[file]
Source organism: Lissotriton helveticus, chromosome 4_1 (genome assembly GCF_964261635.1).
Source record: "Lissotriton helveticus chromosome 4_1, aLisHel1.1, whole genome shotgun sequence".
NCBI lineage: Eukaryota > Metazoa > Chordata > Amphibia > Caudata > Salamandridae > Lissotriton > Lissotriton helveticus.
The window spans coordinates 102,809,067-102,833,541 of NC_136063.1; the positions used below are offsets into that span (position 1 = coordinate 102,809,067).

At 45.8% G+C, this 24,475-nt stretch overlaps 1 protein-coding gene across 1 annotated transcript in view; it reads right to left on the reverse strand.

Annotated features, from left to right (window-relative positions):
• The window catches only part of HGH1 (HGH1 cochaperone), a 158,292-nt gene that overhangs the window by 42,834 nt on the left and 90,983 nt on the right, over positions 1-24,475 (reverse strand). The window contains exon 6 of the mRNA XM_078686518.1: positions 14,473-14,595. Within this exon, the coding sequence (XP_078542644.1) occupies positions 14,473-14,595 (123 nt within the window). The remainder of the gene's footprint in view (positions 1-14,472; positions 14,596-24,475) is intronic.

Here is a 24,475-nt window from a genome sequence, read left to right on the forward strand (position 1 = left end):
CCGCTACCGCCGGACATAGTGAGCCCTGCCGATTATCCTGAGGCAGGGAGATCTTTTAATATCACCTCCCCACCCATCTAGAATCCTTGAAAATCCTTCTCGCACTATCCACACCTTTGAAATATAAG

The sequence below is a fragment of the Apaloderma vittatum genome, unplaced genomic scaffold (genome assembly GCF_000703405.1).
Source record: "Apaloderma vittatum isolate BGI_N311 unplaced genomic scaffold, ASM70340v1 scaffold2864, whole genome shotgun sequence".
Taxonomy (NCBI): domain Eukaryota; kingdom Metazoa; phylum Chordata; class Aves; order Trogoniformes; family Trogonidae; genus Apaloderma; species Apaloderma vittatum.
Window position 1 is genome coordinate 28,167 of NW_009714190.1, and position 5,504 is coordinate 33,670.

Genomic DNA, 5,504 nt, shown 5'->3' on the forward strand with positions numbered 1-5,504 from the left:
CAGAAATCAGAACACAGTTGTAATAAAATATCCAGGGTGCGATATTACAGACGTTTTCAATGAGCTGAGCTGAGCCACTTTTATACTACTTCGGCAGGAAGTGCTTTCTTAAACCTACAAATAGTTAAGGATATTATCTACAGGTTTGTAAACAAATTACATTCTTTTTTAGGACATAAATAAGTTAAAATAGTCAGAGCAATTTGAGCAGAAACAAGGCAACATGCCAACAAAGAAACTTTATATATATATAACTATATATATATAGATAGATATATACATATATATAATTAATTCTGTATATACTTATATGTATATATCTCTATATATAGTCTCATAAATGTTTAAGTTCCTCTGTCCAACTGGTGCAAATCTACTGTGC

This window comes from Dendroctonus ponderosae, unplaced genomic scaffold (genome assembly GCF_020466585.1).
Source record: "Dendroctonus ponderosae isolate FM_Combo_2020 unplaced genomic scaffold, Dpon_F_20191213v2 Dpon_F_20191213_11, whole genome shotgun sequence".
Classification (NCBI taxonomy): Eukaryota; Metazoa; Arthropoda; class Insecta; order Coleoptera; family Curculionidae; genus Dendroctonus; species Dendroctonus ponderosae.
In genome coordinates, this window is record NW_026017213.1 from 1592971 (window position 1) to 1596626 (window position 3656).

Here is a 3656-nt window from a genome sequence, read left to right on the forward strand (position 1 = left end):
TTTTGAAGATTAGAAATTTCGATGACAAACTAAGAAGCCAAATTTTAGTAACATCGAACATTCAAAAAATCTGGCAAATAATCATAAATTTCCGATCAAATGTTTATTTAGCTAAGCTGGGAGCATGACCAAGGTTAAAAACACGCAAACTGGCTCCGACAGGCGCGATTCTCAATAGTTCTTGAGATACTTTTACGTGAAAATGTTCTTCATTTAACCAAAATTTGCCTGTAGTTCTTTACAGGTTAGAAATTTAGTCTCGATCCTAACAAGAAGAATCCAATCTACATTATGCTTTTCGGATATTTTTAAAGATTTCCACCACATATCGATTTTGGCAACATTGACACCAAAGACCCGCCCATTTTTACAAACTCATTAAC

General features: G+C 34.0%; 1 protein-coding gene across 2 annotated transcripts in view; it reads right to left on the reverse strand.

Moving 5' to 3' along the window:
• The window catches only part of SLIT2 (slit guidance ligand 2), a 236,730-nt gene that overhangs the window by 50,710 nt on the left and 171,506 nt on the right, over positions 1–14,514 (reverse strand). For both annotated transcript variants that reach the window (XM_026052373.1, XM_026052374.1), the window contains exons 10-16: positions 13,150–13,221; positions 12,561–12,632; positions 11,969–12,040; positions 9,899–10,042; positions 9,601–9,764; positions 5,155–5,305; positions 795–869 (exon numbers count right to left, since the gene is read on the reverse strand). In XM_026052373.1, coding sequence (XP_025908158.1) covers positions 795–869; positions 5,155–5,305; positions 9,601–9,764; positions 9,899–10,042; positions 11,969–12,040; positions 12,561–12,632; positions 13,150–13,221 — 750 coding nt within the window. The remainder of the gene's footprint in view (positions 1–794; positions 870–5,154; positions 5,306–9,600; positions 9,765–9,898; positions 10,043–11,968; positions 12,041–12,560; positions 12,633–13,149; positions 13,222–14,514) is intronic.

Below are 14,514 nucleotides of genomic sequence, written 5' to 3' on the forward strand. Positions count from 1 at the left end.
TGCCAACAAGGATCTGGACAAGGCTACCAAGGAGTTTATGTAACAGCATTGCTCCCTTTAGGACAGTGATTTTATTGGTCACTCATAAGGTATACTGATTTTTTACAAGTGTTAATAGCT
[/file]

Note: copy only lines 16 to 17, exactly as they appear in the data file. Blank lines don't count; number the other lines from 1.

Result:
This window comes from Dendroctonus ponderosae, unplaced genomic scaffold (genome assembly GCF_020466585.1).
Source record: "Dendroctonus ponderosae isolate FM_Combo_2020 unplaced genomic scaffold, Dpon_F_20191213v2 Dpon_F_20191213_11, whole genome shotgun sequence".